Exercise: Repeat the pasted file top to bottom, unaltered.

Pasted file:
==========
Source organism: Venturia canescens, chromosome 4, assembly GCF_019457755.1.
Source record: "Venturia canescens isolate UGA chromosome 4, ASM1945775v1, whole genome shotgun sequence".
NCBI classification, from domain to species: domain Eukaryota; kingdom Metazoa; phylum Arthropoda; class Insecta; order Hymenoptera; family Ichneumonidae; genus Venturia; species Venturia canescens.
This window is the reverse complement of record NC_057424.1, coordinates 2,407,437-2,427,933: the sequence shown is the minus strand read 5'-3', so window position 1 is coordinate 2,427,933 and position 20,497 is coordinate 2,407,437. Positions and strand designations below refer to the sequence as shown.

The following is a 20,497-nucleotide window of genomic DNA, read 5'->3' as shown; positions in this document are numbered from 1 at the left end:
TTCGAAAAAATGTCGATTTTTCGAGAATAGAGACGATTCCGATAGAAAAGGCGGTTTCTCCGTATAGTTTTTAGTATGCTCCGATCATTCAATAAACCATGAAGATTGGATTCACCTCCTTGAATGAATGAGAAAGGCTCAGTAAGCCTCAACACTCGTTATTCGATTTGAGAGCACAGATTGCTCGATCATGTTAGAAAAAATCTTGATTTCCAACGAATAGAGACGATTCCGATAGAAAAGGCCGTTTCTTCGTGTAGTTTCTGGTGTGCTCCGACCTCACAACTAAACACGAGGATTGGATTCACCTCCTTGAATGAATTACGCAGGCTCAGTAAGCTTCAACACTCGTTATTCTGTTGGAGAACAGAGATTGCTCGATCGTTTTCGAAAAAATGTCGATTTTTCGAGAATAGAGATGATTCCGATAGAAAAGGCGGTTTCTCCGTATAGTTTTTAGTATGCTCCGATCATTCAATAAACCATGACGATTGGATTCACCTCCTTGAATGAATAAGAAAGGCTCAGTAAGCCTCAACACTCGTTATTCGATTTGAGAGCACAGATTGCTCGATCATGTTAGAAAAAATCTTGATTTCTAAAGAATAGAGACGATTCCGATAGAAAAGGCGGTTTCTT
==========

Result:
Source organism: Venturia canescens, chromosome 4, assembly GCF_019457755.1.
Source record: "Venturia canescens isolate UGA chromosome 4, ASM1945775v1, whole genome shotgun sequence".
NCBI classification, from domain to species: domain Eukaryota; kingdom Metazoa; phylum Arthropoda; class Insecta; order Hymenoptera; family Ichneumonidae; genus Venturia; species Venturia canescens.
This window is the reverse complement of record NC_057424.1, coordinates 2,407,437-2,427,933: the sequence shown is the minus strand read 5'-3', so window position 1 is coordinate 2,427,933 and position 20,497 is coordinate 2,407,437. Positions and strand designations below refer to the sequence as shown.

The following is a 20,497-nucleotide window of genomic DNA, read 5'->3' as shown; positions in this document are numbered from 1 at the left end:
TTCGAAAAAATGTCGATTTTTCGAGAATAGAGACGATTCCGATAGAAAAGGCGGTTTCTCCGTATAGTTTTTAGTATGCTCCGATCATTCAATAAACCATGAAGATTGGATTCACCTCCTTGAATGAATGAGAAAGGCTCAGTAAGCCTCAACACTCGTTATTCGATTTGAGAGCACAGATTGCTCGATCATGTTAGAAAAAATCTTGATTTCCAACGAATAGAGACGATTCCGATAGAAAAGGCCGTTTCTTCGTGTAGTTTCTGGTGTGCTCCGACCTCACAACTAAACACGAGGATTGGATTCACCTCCTTGAATGAATTACGCAGGCTCAGTAAGCTTCAACACTCGTTATTCTGTTGGAGAACAGAGATTGCTCGATCGTTTTCGAAAAAATGTCGATTTTTCGAGAATAGAGATGATTCCGATAGAAAAGGCGGTTTCTCCGTATAGTTTTTAGTATGCTCCGATCATTCAATAAACCATGACGATTGGATTCACCTCCTTGAATGAATAAGAAAGGCTCAGTAAGCCTCAACACTCGTTATTCGATTTGAGAGCACAGATTGCTCGATCATGTTAGAAAAAATCTTGATTTCTAAAGAATAGAGACGATTCCGATAGAAAAGGCGGTTTCTT